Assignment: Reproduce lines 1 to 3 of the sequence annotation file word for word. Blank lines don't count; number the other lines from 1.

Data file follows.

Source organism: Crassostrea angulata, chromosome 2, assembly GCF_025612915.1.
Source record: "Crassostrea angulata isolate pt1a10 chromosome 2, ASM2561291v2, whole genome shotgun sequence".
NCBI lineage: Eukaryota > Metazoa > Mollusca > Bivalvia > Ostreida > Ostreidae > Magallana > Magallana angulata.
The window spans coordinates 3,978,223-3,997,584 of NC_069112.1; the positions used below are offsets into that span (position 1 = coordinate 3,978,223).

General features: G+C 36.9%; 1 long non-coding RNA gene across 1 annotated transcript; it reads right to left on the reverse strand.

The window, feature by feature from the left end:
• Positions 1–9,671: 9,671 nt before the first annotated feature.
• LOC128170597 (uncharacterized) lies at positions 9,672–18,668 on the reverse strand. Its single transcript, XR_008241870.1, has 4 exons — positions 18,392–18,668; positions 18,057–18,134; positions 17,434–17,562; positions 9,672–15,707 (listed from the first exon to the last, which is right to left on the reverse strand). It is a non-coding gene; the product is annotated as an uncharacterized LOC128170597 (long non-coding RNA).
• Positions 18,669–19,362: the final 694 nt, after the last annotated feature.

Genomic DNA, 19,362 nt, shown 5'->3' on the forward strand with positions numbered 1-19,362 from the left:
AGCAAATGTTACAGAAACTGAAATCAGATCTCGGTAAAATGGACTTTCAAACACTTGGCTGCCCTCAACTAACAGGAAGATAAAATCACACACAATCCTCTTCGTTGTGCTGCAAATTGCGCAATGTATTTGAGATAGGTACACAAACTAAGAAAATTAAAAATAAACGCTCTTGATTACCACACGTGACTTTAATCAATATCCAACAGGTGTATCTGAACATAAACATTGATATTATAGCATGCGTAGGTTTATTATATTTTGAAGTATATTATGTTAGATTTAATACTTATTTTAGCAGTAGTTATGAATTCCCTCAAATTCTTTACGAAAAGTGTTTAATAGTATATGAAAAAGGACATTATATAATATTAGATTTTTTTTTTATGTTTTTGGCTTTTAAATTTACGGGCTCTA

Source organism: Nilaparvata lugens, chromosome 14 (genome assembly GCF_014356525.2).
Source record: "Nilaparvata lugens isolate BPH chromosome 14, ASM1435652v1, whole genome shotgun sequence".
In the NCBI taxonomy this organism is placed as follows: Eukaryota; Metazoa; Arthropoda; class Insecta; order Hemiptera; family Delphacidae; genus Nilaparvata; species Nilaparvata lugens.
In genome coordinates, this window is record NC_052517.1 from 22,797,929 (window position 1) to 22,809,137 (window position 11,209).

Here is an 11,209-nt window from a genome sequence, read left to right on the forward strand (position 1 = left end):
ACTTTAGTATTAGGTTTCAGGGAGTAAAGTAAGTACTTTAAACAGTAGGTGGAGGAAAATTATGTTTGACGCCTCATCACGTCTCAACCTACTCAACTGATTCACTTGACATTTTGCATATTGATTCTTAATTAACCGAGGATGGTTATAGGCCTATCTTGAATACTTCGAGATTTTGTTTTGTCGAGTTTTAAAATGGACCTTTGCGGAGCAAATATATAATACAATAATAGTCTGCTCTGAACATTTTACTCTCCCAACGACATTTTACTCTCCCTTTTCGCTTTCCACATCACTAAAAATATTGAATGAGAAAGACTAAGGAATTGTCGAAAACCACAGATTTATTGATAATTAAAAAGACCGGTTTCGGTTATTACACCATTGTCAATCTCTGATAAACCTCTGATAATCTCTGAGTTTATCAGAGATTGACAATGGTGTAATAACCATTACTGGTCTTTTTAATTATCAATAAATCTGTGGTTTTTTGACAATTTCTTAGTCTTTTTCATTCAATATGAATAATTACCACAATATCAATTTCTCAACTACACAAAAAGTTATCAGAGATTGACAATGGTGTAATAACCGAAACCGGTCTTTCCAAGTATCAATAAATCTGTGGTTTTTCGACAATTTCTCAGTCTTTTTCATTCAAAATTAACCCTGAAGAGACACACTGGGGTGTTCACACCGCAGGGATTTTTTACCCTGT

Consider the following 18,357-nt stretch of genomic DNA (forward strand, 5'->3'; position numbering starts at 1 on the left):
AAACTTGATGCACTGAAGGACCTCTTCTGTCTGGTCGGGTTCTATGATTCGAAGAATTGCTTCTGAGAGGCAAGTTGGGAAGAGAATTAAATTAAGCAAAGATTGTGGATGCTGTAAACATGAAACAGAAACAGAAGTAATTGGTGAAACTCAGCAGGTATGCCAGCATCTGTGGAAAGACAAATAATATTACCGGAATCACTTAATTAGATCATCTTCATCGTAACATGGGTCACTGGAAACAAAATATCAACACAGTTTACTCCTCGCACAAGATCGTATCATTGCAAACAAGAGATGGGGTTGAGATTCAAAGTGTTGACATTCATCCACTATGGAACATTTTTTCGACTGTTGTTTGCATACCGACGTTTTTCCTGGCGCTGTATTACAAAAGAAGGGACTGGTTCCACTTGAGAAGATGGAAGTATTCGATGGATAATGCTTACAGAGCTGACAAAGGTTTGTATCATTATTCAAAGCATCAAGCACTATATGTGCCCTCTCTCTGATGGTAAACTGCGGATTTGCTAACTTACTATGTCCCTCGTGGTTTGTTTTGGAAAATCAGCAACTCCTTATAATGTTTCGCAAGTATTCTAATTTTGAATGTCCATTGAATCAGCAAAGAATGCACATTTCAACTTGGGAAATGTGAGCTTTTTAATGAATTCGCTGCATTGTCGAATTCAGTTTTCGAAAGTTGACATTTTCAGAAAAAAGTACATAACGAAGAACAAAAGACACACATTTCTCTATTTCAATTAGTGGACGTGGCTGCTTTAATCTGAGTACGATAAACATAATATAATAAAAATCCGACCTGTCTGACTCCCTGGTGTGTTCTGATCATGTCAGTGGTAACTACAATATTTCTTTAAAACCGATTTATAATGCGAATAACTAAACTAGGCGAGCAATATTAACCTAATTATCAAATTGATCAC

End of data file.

Source organism: Crassostrea angulata, chromosome 2, assembly GCF_025612915.1.
Source record: "Crassostrea angulata isolate pt1a10 chromosome 2, ASM2561291v2, whole genome shotgun sequence".
NCBI lineage: Eukaryota > Metazoa > Mollusca > Bivalvia > Ostreida > Ostreidae > Magallana > Magallana angulata.